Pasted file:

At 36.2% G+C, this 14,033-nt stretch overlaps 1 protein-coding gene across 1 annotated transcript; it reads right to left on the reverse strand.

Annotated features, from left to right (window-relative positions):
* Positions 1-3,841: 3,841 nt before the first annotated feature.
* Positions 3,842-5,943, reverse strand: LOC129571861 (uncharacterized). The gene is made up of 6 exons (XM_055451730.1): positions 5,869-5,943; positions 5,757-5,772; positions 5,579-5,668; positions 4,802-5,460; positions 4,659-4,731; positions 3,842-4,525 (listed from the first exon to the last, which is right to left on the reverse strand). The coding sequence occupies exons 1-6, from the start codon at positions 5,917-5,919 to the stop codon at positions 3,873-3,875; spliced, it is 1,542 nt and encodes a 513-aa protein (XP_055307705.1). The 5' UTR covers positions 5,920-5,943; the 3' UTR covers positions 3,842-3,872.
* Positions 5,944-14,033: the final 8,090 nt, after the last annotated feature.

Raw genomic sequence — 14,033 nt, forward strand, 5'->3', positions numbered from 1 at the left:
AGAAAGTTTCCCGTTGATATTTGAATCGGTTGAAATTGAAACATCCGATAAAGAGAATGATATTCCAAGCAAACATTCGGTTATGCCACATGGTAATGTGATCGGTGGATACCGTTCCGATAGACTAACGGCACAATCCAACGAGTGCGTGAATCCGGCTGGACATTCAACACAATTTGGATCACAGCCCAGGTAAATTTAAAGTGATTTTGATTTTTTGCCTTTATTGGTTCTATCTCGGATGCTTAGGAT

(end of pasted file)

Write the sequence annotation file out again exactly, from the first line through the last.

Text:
At 36.2% G+C, this 14,033-nt stretch overlaps 1 protein-coding gene across 1 annotated transcript; it reads right to left on the reverse strand.

Annotated features, from left to right (window-relative positions):
* Positions 1-3,841: 3,841 nt before the first annotated feature.
* Positions 3,842-5,943, reverse strand: LOC129571861 (uncharacterized). The gene is made up of 6 exons (XM_055451730.1): positions 5,869-5,943; positions 5,757-5,772; positions 5,579-5,668; positions 4,802-5,460; positions 4,659-4,731; positions 3,842-4,525 (listed from the first exon to the last, which is right to left on the reverse strand). The coding sequence occupies exons 1-6, from the start codon at positions 5,917-5,919 to the stop codon at positions 3,873-3,875; spliced, it is 1,542 nt and encodes a 513-aa protein (XP_055307705.1). The 5' UTR covers positions 5,920-5,943; the 3' UTR covers positions 3,842-3,872.
* Positions 5,944-14,033: the final 8,090 nt, after the last annotated feature.

Raw genomic sequence — 14,033 nt, forward strand, 5'->3', positions numbered from 1 at the left:
AGAAAGTTTCCCGTTGATATTTGAATCGGTTGAAATTGAAACATCCGATAAAGAGAATGATATTCCAAGCAAACATTCGGTTATGCCACATGGTAATGTGATCGGTGGATACCGTTCCGATAGACTAACGGCACAATCCAACGAGTGCGTGAATCCGGCTGGACATTCAACACAATTTGGATCACAGCCCAGGTAAATTTAAAGTGATTTTGATTTTTTGCCTTTATTGGTTCTATCTCGGATGCTTAGGAT